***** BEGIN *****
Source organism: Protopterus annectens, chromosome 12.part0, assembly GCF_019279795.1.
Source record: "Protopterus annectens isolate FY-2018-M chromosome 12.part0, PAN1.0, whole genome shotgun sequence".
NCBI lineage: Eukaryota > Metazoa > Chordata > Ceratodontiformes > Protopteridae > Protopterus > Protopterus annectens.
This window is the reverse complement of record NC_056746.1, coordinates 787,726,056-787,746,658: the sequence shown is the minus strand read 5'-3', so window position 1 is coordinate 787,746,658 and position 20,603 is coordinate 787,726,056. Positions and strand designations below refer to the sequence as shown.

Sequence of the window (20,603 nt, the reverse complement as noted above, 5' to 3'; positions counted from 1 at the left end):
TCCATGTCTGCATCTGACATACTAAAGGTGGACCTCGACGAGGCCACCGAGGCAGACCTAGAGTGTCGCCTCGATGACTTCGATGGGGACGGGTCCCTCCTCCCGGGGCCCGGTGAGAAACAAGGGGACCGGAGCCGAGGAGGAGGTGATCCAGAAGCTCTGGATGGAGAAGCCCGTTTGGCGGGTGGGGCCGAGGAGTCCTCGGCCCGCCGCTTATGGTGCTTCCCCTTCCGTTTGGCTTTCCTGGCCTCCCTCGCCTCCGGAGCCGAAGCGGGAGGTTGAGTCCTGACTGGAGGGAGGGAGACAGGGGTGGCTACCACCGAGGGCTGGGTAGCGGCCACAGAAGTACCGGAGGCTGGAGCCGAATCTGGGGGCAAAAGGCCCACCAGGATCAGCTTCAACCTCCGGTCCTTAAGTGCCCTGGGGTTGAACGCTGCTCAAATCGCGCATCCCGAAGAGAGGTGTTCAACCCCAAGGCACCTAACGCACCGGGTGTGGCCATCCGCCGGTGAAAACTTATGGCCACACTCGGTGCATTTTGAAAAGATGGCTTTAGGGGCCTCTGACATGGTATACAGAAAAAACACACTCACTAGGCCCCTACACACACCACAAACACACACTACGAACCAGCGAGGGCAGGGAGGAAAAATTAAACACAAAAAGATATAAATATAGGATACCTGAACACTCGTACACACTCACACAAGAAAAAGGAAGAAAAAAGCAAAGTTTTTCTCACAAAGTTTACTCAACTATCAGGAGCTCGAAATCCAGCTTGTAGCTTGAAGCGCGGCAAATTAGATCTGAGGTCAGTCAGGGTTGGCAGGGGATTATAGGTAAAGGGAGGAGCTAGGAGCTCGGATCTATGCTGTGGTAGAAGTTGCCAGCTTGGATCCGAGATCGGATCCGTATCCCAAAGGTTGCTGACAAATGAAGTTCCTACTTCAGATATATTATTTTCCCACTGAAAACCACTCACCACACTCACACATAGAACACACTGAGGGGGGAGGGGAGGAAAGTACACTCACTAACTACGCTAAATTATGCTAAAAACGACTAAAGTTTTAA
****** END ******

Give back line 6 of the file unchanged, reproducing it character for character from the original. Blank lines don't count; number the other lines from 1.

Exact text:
TCCATGTCTGCATCTGACATACTAAAGGTGGACCTCGACGAGGCCACCGAGGCAGACCTAGAGTGTCGCCTCGATGACTTCGATGGGGACGGGTCCCTCCTCCCGGGGCCCGGTGAGAAACAAGGGGACCGGAGCCGAGGAGGAGGTGATCCAGAAGCTCTGGATGGAGAAGCCCGTTTGGCGGGTGGGGCCGAGGAGTCCTCGGCCCGCCGCTTATGGTGCTTCCCCTTCCGTTTGGCTTTCCTGGCCTCCCTCGCCTCCGGAGCCGAAGCGGGAGGTTGAGTCCTGACTGGAGGGAGGGAGACAGGGGTGGCTACCACCGAGGGCTGGGTAGCGGCCACAGAAGTACCGGAGGCTGGAGCCGAATCTGGGGGCAAAAGGCCCACCAGGATCAGCTTCAACCTCCGGTCCTTAAGTGCCCTGGGGTTGAACGCTGCTCAAATCGCGCATCCCGAAGAGAGGTGTTCAACCCCAAGGCACCTAACGCACCGGGTGTGGCCATCCGCCGGTGAAAACTTATGGCCACACTCGGTGCATTTTGAAAAGATGGCTTTAGGGGCCTCTGACATGGTATACAGAAAAAACACACTCACTAGGCCCCTACACACACCACAAACACACACTACGAACCAGCGAGGGCAGGGAGGAAAAATTAAACACAAAAAGATATAAATATAGGATACCTGAACACTCGTACACACTCACACAAGAAAAAGGAAGAAAAAAGCAAAGTTTTTCTCACAAAGTTTACTCAACTATCAGGAGCTCGAAATCCAGCTTGTAGCTTGAAGCGCGGCAAATTAGATCTGAGGTCAGTCAGGGTTGGCAGGGGATTATAGGTAAAGGGAGGAGCTAGGAGCTCGGATCTATGCTGTGGTAGAAGTTGCCAGCTTGGATCCGAGATCGGATCCGTATCCCAAAGGTTGCTGACAAATGAAGTTCCTACTTCAGATATATTATTTTCCCACTGAAAACCACTCACCACACTCACACATAGAACACACTGAGGGGGGAGGGGAGGAAAGTACACTCACTAACTACGCTAAATTATGCTAAAAACGACTAAAGTTTTAA